It’ll set you back a hefty $1,035 USD.
After some delays, LG is set to launch its first 5G phone, the LG V50, on May 10 in its home country of South Korea. The V50 will be available on three domestic carriers and is priced at 1,199,000 won or about $1,035 USD. That makes it 200,000 won (or $173 USD) cheaper than the Galaxy S10 5G.
Initially, the V50 was supposed to launch on April 19 in South Korea, until LG delayed it to give more time to optimize the Snapdragon 855 and X55 modem. So far, the 5G rollout has been limited in South Korea and hasn’t offered the best user experience. LG was concerned that issues with the 5G network would be blamed on the V50 and not the network.
Regardless, LG has since decided to launch the V50 because of the strong interest the public has in 5G at the moment, rather than risk the V50 being forgotten. That makes sense, because Samsung and Xiaomi are both venturing ahead with releases of 5G phones of their own. The last thing LG wants is to be forgotten in the race to 5G or in foldables.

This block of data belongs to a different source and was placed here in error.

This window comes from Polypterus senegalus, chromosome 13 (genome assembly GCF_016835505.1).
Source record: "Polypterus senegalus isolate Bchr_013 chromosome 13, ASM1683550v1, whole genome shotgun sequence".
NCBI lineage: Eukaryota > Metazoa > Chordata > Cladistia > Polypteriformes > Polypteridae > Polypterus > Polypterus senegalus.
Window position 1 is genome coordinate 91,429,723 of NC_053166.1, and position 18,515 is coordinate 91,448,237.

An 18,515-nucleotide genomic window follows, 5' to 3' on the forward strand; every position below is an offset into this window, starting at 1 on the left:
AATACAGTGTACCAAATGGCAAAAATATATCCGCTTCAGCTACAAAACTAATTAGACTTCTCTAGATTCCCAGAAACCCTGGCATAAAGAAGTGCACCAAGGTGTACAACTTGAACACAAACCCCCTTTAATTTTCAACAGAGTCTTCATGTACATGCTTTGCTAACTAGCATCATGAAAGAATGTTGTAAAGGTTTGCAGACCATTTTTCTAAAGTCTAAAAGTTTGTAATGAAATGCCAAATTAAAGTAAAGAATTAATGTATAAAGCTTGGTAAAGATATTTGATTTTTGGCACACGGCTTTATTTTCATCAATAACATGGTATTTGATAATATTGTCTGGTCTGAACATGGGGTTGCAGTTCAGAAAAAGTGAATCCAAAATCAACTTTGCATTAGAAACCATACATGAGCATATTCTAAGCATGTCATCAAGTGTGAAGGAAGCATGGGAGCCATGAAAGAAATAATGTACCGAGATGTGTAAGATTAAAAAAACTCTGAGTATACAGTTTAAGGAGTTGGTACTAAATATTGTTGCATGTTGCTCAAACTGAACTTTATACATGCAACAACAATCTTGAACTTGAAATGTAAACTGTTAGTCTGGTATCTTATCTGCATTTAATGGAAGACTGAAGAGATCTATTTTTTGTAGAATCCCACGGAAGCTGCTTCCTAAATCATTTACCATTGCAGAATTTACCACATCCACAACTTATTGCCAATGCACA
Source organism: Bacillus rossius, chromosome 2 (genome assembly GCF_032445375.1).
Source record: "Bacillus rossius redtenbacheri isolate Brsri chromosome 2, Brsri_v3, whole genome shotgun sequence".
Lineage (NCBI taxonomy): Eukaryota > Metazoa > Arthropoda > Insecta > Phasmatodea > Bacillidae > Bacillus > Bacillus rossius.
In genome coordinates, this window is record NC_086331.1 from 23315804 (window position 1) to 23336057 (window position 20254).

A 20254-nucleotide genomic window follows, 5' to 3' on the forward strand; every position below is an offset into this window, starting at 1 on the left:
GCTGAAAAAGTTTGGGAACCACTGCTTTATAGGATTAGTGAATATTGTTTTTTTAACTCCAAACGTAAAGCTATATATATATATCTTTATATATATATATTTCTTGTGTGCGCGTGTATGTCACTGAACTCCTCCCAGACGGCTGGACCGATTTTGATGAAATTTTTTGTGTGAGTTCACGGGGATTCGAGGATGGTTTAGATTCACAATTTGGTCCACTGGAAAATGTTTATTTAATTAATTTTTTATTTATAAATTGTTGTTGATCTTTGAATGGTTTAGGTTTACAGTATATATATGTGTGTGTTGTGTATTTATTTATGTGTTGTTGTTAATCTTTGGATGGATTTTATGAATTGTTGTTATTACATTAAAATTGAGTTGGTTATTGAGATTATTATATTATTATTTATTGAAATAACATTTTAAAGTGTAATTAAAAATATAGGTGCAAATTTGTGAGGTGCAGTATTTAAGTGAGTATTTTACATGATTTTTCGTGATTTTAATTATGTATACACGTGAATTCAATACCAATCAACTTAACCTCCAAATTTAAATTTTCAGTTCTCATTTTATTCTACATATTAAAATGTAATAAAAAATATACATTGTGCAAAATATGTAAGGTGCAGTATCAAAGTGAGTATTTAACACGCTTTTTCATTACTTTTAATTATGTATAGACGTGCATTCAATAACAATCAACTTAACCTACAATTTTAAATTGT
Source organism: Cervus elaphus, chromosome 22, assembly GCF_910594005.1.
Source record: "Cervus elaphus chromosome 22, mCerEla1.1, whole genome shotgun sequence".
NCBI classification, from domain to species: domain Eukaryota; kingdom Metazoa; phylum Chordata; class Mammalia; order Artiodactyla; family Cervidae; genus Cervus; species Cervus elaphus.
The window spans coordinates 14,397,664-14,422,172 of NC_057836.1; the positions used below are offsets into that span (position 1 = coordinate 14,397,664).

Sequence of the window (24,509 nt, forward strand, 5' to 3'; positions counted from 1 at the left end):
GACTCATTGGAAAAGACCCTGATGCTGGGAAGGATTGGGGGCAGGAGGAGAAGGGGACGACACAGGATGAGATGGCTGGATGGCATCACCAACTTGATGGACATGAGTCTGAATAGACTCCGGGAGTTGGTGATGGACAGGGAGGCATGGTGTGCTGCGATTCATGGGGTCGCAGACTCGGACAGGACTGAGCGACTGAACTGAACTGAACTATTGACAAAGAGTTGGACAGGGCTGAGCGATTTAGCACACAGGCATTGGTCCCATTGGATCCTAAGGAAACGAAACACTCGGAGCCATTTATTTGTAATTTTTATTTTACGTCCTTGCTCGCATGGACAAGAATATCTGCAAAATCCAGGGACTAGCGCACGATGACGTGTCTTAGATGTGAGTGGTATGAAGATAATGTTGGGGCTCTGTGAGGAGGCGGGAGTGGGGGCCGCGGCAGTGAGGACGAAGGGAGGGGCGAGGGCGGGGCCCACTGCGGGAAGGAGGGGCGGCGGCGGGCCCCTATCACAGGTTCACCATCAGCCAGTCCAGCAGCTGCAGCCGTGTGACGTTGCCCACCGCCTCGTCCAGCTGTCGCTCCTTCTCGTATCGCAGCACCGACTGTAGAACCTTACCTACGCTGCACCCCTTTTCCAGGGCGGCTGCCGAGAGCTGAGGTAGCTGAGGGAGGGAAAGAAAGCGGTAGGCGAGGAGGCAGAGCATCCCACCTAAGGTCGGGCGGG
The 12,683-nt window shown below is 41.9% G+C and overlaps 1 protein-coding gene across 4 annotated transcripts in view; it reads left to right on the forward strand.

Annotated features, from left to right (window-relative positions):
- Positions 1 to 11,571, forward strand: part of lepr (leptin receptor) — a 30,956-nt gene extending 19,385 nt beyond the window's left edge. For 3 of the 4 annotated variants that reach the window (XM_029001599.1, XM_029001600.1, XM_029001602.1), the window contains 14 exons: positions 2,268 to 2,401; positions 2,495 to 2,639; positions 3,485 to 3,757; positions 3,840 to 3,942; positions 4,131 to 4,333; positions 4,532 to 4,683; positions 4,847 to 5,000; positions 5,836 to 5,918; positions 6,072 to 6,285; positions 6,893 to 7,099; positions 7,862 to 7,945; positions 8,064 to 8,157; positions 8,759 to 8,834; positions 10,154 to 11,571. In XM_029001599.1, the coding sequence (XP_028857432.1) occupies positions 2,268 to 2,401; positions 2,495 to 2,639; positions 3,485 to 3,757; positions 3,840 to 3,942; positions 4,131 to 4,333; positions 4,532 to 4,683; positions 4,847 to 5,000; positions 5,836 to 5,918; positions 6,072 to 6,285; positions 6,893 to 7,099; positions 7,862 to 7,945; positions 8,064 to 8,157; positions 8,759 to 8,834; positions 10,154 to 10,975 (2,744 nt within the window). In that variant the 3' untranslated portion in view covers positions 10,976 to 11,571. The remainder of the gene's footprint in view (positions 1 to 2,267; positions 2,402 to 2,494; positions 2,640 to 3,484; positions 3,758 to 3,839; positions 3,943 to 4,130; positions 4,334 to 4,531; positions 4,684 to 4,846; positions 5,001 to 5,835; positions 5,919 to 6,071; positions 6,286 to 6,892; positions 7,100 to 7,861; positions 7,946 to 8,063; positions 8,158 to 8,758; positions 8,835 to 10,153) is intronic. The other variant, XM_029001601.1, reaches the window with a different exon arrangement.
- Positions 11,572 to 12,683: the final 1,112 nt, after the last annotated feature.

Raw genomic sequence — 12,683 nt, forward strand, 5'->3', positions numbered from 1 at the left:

To that end, the V50 also use a case with a secondary screen to transform into a foldable phone. It’s not the single screen experience you’ve seen from Samsung or Huawei recently, it’s more of a half in half out sort of commitment to foldable phones.
For a refresher on the specs, the V50 features a 6.4-inch OLED QHD+ display, the Snapdragon 855, three cameras on the back, two on the front, and a massive 4,000 mAh battery. It also carries on with the LG’s tradition of high-quality audio, making use of a 32-bit DAC and the Boombox speaker.
The fact that LG will soon be shipping its first 5G phone is some good news the company needs. LG’s mobile division continues to operate in the red, and just last week it came out that manufacturing would be moving from its home country to Vietnam to save money.
LG’s latest and greatest
The LG G8 is a solid performer with high-end specs and a good camera. It ranks as one of the top flagships of the year because of its hardware and design but also loses a couple of points for focusing on some gimmicky features.
This article was originally posted on Android Central